Bacon on the Bookshelf

Savory picks for the free range reader

Silent Spring

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Have you become more comfortable with silence and solitude in the time of corona? Has social media filled more time – or less?

Friend of Bacon Beth Alexander was deeply affected by the Netflix documentary “The Social Dilemma,” and today she explains why…

From Beth:

During this strange time of Covid when the norm is separation, I’m missing friends and the little perks of friendship that I took for granted: going to lunch, seeing a smile, shaking hands and, the best, hugging. As a substitute, last year I found myself turning to social media to see friends and their beautiful children. Then I watched the Netflix documentary “The Social Dilemma.”

If you’ve ever wondered why a particular message popped into your head – or onto your phone – and been mildly surprised at your compulsion to read, “like,” or buy something, watch the documentary. You and your child are targets. Beware the forces designed to get into your head via your tech gadgets.

Stimuli are all around us – a bracing morning walk or the crisp winter air, and the unnatural ones, insidious, fighting a battle for our brains, our attention, even our behavior. We’re surrounded. Neitzsche’s caution echoes, “Beware that, when fighting monsters, you yourself do not become a monster… for when you gaze long into the abyss, the abyss gazes also into you.”

“The Social Dilemma” features interviews with IT experts who earlier this century designed the platforms and special features for Facebook, Twitter, SnapChat, Instagram. Each designer (all guys) relates with some pride his own part in creating what we have now, a vast network that demands our attention. None of them would allow his child have a phone until at least age 12.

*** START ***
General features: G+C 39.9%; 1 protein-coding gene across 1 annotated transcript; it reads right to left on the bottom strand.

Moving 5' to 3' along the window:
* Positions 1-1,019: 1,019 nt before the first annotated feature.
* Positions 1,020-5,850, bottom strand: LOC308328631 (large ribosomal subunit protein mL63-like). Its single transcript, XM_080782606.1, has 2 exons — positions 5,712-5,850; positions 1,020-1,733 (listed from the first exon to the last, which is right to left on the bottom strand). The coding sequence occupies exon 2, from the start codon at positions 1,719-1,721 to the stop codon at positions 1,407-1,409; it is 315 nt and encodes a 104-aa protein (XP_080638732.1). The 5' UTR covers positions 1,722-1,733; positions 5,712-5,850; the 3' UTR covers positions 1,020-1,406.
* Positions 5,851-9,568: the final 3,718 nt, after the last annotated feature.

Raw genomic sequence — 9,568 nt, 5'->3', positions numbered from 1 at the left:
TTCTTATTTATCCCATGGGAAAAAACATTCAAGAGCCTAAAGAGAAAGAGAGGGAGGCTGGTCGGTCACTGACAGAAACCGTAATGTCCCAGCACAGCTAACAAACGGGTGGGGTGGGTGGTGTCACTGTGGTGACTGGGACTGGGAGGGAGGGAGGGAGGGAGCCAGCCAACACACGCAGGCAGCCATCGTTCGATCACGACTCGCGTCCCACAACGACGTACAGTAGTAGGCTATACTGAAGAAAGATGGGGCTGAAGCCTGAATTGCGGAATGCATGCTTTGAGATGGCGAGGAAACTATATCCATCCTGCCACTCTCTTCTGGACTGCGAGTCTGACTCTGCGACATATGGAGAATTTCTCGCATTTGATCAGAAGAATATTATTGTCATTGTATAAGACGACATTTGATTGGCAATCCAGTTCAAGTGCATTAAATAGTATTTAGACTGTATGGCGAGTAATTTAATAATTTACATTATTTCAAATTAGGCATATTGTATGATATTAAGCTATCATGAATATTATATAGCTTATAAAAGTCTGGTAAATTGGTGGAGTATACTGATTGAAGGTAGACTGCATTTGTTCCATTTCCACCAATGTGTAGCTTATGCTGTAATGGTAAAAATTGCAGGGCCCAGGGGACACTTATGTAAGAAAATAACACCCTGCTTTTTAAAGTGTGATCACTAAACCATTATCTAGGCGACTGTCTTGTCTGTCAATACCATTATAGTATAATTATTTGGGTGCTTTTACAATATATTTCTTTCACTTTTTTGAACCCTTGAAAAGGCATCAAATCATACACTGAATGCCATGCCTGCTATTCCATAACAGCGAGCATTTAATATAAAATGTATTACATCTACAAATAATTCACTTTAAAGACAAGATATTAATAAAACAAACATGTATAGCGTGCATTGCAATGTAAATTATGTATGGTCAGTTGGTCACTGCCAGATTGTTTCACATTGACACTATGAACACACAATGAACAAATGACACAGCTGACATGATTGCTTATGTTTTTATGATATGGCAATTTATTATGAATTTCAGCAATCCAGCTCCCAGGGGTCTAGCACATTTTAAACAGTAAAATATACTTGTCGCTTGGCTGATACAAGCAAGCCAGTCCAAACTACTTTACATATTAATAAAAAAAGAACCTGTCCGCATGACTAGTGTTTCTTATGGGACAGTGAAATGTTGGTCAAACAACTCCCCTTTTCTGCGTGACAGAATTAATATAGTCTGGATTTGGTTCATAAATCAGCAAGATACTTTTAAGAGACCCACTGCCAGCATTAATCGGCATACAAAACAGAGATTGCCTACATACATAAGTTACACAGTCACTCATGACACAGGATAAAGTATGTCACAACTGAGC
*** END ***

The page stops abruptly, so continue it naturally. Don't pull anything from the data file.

You’ve heard that if the product is free, you are the product. Social media makes big money when it can drive behavior – a click, a purchase, a new connection. Connectivity is power. Just check out Reddit for the story on Gamestop.

In a very real way, the versatility of our phones and the fact that they are constantly within reach combined with the stimulation of our favorite friends on social media can change expectations – and behaviors. Social media were created to be monetized, and the way the creators did that was to sell ads to advertisers. Companies love the medium because views, click-throughs and purchases could be tracked, counted and analyzed. Users get hooked on the endless endorphins, that little rush you get from a Like, Retweet or Comment on your post.

That’s just for starters. AI is getting to you know better than you know you, and manipulates your behavior, your choices and your purchases. What better time to target us than during a pandemic when we can’t see our friends. The internet is filing its sharp nails, just waiting for our eyeballs and clicks. So welcoming. So responsive. So appreciative.

For the past few months, I’ve been trying to cut back. Like any addiction withdrawal, it’s tougher than I thought. We all feel the connectivity void. I long for hugs and smiles.

What fills the void? Psychic silence. It takes some time for the daily reverberations to fade – 30 minutes? 30 days? – but before long it gives way to the voice of the universe – stirring in its wordless power and the potential of the human spirit to rise above the deafening clamor of nonstop news. If you meditate or practice yoga, you may have understood the power of silence long ago. It feels like a lesson I’ve had to learn again and again.